In the same fashion, I use my networks to find items I need for free or at a low price, rather than buying new.  This helps me reduce the need to save items for “someday”.  There are six and a half years between my second and third child, and we had passed along many of our baby items because we simply didn’t have the room to store them.  However, when I found out I was pregnant with my third, we were able to find or borrow most of the baby items we needed, including clothes, a crib, swing, bouncer, etc. from other families looking to pass on their baby items.  So we really didn’t have a lot to buy when baby # 3 came along.

As your baby outgrows items, unless you are having a second child right away, consider passing on many of your items that take up space in your home.  If you do end up needing them years down the road, chances are you will find someone more than happy to pass along their items.  There are also often many upgrades and recalls to baby items, so it makes sense to have newer versions rather than save items that might expire or go to waste sitting in your attic, basement or garage.

  1. Declutter Your Schedule.

Before I had kids, my husband and I used to go out all the time: concerts, happy hours, traveling – you name it.  When I had my younger two children, I felt the pressure to involve them in as many activities as possible in order to be a “good” parent (music class, sports, festivals, etc.).  Our lives seemed a constant state of running from one activity to another and we were all drained.

When number 3 came along, we really had to scale back on activities and be realistic about how many events we could coordinate and handle.  My older boys are now in second and third grade.  So I let them choose which activities they want to be involved in.  One of the things they gave up was soccer.  While I miss the days of cheering at games and the comradery of the team, I realized how much time was taken up by twice weekly practices, games every weekend, etc.  Multiply that by two kids, and we had really been busy.

It was quite a relief to have our weekends back and more time in our hectic weeknight schedule.  Even if you just have a baby now, it’s easy to get caught up in signing them up for everything.  Mommy and Me swim class, Daddy and Me gym time, etc.  While those classes can be great, they can also shift nap times and schedules, leading to cranky babies.  Sometimes everyone does much better with some much needed down time.  Your baby will still grow up fine without that gym, language, or swim class.

  1. Declutter Your Mind.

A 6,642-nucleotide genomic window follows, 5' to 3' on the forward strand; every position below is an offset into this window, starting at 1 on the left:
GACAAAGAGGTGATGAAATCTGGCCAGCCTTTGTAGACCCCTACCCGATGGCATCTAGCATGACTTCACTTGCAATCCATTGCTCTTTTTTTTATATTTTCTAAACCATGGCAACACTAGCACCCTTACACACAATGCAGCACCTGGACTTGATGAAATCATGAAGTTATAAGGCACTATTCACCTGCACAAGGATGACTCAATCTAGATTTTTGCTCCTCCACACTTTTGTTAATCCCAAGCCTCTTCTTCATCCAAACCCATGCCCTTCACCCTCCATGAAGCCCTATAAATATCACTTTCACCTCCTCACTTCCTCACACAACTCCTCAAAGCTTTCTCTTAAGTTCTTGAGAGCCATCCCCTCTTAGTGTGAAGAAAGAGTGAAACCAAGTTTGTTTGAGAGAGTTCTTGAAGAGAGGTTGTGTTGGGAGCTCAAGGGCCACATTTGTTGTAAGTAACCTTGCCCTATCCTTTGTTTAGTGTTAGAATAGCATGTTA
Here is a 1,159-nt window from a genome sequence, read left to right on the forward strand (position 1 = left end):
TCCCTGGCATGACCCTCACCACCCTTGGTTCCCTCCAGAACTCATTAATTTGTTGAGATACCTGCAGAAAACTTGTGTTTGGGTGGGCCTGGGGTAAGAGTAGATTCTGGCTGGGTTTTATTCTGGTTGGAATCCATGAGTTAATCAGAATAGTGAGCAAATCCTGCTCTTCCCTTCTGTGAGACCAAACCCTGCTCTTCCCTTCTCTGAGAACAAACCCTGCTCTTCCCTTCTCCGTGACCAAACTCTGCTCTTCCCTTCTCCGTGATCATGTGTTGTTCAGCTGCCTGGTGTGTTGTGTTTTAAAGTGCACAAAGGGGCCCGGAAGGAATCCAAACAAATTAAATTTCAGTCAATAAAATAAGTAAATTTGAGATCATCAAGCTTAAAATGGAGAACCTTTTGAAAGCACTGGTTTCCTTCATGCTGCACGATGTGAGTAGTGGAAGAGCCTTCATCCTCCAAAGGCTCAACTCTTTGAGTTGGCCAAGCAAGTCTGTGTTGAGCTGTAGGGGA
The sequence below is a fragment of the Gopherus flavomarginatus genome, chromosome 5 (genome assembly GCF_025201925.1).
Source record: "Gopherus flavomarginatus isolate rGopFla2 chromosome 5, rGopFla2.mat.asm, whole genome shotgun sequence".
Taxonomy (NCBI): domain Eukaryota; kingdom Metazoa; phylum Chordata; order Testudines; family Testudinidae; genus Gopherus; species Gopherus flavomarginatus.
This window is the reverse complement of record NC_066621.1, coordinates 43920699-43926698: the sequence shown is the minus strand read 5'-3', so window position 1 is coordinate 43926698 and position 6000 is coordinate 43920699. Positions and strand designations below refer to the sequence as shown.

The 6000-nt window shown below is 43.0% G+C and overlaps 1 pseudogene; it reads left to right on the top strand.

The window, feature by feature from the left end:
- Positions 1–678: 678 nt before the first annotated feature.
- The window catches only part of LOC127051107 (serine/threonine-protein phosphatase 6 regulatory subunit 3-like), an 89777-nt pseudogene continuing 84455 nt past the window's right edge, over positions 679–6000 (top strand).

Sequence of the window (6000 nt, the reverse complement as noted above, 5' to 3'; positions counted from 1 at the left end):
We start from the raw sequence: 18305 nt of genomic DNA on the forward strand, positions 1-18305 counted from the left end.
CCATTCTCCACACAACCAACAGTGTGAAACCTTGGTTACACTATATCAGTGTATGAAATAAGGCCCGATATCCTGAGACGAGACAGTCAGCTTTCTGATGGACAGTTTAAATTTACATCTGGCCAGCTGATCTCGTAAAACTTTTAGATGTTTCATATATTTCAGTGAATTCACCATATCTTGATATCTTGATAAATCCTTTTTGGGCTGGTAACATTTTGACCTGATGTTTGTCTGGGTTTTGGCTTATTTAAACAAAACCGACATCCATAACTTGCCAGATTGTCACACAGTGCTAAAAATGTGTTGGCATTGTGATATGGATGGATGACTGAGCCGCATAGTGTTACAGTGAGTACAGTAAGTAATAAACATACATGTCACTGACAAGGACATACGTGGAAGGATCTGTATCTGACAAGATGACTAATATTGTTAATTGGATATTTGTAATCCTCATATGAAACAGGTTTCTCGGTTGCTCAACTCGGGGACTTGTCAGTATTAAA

With all that a parent has to remember, teemed with sleep deprivation, it’s easy to go around in a constant state of fog.  When life gets hectic, there are a few strategies I’ve found that help keep me calm and stay focused.  One is to consolidate my To Do lists.  While I still like to write on Post Its and make handwritten lists, I like putting items to take care of in an electronic format.  Especially ones that I can share with others like my husband.

We like the app Keep, which we use for grocery lists, items to pack for vacation, etc.  Another strategy is to focus on gratitude, especially when life gets hectic.  I like the app Bliss which gives me short journal prompts I can complete when I have a few minutes.  Some of the prompts also help me focus on finding solutions to problems which have been weighing on my mind.

Another strategy is to take even just a few moments for some deep breathing, meditation or yoga, to stay centered and focused.  A final idea is to take a few minutes to unplug each day and just be present in the moment.

  1. Find Support.

There are many support groups out there for those who are looking to lose weight or get into shape, and groups like this can provide much-needed accountability.  In the same way, having a group to connect with has really helped me stay focused in my goal to declutter.  I started a Facebook group among friends, where we share tips and strategies for organizing and decluttering.  I’ve also found several helpful books and websites on the subject, including:

A home with kids will never be immaculate, and ours is a constant work in progress.  I used to feel guilty about that, and now I try to embrace this stage and focus on this saying: “Pardon our mess, our kids are busy making memories”.

Enjoy your new addition and best of luck along your journey to stay organized and declutter.

Monica Taylor is a mother to 4 beautiful, energetic boys, and a special education early intervention teacher.  She spends her days striving for a balance between family and work life, and looking for ways to live more simply.  monica-taylor-photo

How do you attack the clutter in your own home (and find time for said attack as a working parent)?  Leave your best tips and tricks in comments below!